Objectives: To determine whether salivary flow decreases as a function of aging.
Setting: Literature review.
Participants: Individuals aged 18 and older reported to be free of major systemic disease.
Measurements: Relevant studies were identified through a literature search of several databases, from their inception to June 2013. Studies were included if saliva had been collected on at least one occasion in subjects aged 18 and older and if the data were presented in a manner that enabled comparisons of younger and older participants. Differences in salivary flow rates between age groups were calculated for each salivary source and condition and reported as standardized mean differences (SMDs), standard errors (SEs) and 95% confidence intervals (CIs). The results were pooled using a random effects model. A separate analysis examining medication use was also conducted.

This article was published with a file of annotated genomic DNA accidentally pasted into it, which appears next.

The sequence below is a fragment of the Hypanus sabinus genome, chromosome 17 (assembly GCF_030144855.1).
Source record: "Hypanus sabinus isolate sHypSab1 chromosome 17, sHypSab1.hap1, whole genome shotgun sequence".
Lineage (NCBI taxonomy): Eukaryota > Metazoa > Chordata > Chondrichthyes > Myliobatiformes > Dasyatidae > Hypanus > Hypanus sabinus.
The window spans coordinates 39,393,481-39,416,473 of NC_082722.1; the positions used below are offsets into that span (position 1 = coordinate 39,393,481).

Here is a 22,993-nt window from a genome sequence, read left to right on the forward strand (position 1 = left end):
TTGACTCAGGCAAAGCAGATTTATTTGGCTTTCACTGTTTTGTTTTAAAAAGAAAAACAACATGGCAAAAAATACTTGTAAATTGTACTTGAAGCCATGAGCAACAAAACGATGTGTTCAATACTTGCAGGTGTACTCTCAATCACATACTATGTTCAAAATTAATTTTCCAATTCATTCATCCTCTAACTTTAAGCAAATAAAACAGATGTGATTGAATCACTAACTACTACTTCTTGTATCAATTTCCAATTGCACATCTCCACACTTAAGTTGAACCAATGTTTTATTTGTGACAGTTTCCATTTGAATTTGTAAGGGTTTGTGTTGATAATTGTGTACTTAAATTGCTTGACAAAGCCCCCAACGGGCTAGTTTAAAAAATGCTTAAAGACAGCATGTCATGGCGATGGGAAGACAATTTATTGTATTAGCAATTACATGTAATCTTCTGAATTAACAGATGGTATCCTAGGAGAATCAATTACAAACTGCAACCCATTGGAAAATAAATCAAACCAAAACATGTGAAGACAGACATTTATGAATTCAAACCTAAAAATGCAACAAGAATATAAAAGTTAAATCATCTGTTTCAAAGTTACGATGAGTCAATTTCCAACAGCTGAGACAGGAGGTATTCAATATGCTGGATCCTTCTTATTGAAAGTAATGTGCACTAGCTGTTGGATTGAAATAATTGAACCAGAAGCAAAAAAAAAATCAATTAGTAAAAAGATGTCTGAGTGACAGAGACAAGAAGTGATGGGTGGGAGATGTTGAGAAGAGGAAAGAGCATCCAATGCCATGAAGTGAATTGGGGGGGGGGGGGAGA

Results: Forty-seven studies were included. Whole (SMD = 0.551, SE = 0.056, 95% CI = 0.423-0.678, P < .001) and submandibular and sublingual (SMSL) (SMD = 0.582, SE = 0.123, 95% CI = 0.341-0.823, P < .001) salivary flow rates were reduced significantly in older participants and in unstimulated and stimulated conditions. In contrast, parotid and minor gland salivary flow rates were not significantly reduced with increasing age. Additionally, unstimulated and stimulated SMSL, and unstimulated whole salivary flow rates were significantly lower in older adults, regardless of medication usage.
Conclusion: The aging process is associated with reduced salivary flow in a salivary-gland-specific manner; this reduction in salivary flow cannot be explained on the basis of medications. These findings have important clinical implications for maintaining optimal oral health in older adults.
Keywords: healthy aging; hyposalivation; older adults; saliva; salivary flow; xerostomia.
© 2015, Copyright the Authors Journal compilation © 2015, The American Geriatrics Society.